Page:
A drop in demand and an increase in capacity is a familiar scenario for the cement industry, but today the same is being seen by the shipping industry. According to a New York Times report, more than one tenth of vessels are idle thanks to lower demand and an influx of new container ships.
2009: a bad year
2009 was not a good year for the industry, which saw a dramatic downturn in orders. Several smaller firms closed down altogether, while it is estimated that the major carriers lost some US$20 billion. Like with so many industries, shipping companies are paying the price now for investing too heavily during the boom times in expansion that has proved unnecessary.
Containers vs. bulk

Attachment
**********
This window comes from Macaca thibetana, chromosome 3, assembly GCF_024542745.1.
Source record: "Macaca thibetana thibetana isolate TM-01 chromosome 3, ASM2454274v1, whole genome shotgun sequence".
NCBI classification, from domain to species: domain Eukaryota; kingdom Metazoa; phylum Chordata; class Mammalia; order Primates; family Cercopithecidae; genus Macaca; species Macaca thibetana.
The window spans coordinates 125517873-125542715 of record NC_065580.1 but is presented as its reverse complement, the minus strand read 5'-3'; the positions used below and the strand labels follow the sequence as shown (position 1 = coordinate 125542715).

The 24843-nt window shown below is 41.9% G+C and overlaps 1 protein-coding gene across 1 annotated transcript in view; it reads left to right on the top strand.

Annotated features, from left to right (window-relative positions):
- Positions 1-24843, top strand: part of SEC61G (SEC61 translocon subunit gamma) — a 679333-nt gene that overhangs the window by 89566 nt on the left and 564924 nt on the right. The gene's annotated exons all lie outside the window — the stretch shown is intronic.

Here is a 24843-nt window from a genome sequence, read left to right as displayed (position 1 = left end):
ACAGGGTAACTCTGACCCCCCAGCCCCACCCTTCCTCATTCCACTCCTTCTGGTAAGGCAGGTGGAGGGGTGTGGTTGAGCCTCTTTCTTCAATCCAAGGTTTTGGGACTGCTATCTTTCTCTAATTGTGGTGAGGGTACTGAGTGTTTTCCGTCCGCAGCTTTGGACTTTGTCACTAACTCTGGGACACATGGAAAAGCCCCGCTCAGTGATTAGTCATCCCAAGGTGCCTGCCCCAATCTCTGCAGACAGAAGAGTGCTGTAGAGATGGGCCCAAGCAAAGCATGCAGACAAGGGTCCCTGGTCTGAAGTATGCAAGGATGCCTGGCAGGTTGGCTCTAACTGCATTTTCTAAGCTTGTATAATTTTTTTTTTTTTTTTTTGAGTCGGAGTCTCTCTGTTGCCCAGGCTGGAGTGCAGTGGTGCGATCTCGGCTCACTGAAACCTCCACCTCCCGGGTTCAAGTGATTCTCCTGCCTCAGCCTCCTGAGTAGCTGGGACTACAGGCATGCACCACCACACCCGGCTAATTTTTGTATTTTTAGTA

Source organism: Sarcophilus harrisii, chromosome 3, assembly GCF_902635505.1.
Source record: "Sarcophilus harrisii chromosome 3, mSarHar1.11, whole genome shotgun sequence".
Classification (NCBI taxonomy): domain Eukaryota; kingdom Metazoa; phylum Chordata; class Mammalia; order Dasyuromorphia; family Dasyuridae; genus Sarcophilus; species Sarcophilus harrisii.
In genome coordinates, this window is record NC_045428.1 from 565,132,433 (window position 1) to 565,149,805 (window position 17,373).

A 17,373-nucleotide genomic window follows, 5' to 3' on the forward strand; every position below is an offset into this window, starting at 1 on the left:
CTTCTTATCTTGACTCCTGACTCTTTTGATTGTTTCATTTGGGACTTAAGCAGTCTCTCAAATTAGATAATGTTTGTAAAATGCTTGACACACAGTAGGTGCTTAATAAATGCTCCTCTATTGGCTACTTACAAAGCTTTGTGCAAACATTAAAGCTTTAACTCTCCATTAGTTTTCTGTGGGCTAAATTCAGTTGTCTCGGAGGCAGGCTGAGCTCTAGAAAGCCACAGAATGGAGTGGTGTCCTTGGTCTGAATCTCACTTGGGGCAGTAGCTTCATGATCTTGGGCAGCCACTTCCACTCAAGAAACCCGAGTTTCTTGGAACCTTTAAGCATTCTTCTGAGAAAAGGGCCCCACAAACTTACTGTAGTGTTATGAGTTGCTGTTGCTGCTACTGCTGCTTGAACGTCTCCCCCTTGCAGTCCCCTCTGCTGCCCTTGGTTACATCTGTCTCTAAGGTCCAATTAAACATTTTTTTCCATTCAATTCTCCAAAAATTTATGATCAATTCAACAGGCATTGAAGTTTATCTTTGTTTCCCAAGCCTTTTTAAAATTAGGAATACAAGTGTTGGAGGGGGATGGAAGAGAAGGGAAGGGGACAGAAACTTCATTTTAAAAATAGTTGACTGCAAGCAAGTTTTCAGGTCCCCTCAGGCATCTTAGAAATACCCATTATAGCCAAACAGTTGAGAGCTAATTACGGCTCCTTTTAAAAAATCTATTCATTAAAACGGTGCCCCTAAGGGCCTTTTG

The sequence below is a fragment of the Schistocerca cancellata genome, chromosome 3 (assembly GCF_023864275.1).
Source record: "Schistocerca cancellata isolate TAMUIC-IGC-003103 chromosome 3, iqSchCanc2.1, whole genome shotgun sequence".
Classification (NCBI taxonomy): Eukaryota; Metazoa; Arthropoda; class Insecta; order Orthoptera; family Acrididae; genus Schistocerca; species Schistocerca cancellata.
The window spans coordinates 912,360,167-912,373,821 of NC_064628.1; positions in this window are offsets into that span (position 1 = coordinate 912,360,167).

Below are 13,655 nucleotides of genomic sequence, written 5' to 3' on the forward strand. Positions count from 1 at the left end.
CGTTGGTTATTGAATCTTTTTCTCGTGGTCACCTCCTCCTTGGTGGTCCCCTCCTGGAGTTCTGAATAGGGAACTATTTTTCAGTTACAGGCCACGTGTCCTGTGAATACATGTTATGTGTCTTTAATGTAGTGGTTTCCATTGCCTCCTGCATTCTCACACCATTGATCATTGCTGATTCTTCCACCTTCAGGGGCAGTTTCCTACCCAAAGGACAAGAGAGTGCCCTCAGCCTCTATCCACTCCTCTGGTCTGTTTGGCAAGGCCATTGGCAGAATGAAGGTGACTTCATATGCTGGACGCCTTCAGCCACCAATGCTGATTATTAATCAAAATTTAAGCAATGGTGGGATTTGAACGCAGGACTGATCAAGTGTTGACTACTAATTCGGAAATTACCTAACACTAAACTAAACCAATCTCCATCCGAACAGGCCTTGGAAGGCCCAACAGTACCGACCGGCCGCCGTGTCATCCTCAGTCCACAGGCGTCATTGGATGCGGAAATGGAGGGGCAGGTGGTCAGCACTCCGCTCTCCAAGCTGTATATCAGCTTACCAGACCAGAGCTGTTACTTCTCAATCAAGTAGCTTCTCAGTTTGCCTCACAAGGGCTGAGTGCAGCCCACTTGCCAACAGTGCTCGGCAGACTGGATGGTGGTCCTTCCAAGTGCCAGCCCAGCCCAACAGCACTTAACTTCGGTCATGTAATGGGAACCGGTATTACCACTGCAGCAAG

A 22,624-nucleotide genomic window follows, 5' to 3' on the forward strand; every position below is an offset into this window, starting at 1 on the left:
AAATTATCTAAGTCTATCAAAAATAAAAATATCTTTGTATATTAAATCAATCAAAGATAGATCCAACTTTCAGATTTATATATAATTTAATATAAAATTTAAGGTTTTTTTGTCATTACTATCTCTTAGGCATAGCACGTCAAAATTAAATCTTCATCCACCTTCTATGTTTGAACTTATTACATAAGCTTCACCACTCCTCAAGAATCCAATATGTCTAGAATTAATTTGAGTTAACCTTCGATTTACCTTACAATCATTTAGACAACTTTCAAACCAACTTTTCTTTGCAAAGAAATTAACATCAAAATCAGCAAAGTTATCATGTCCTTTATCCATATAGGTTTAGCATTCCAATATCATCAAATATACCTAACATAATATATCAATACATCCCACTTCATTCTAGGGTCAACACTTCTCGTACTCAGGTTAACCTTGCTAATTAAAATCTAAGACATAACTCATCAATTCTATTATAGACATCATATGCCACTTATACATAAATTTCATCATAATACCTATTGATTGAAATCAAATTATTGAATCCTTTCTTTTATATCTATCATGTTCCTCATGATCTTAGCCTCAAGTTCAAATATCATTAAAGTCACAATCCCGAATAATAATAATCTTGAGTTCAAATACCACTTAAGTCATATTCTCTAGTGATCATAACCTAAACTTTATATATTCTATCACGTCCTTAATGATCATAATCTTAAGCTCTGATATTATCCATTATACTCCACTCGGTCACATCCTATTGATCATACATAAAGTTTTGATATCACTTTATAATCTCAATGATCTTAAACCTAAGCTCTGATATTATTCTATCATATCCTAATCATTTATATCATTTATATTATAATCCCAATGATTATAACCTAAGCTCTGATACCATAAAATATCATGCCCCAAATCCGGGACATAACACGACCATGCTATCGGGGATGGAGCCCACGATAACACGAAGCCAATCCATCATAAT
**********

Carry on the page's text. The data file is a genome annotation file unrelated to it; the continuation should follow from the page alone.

Container traffic has been particularly subdued since the onset of the recession. Despite the beginnings of a recovery, demand will remain low as consumers maintain their caution. Overcapacity is particularly affecting this sector of the shipping industry, and many companies are trying to cancel orders for more container ships, at significant cost. Bulk carriers and tankers – the types of ships used to transport, for example, cement, coal, oil and gas – are faring slightly better. Developing nations are seeing an increasing demand for freight, particularly building materials, which bodes well for bulk carriers. China, the world’s largest exporter, reported the first increase in 14 months for December: exports were up 17.7%. Drewry Shipping reportedly expects a 2.4% increase in global trade volume in 2010 – considerably better than the 10.3% decline experienced in 2009. However, it will take more than this to return the industry to its former position. Previous downturns have seen the shipping industry take as long as a decade to recover.
Read the article online at: https://www.worldcement.com/the-americas/26012010/shipping_industry_waits/
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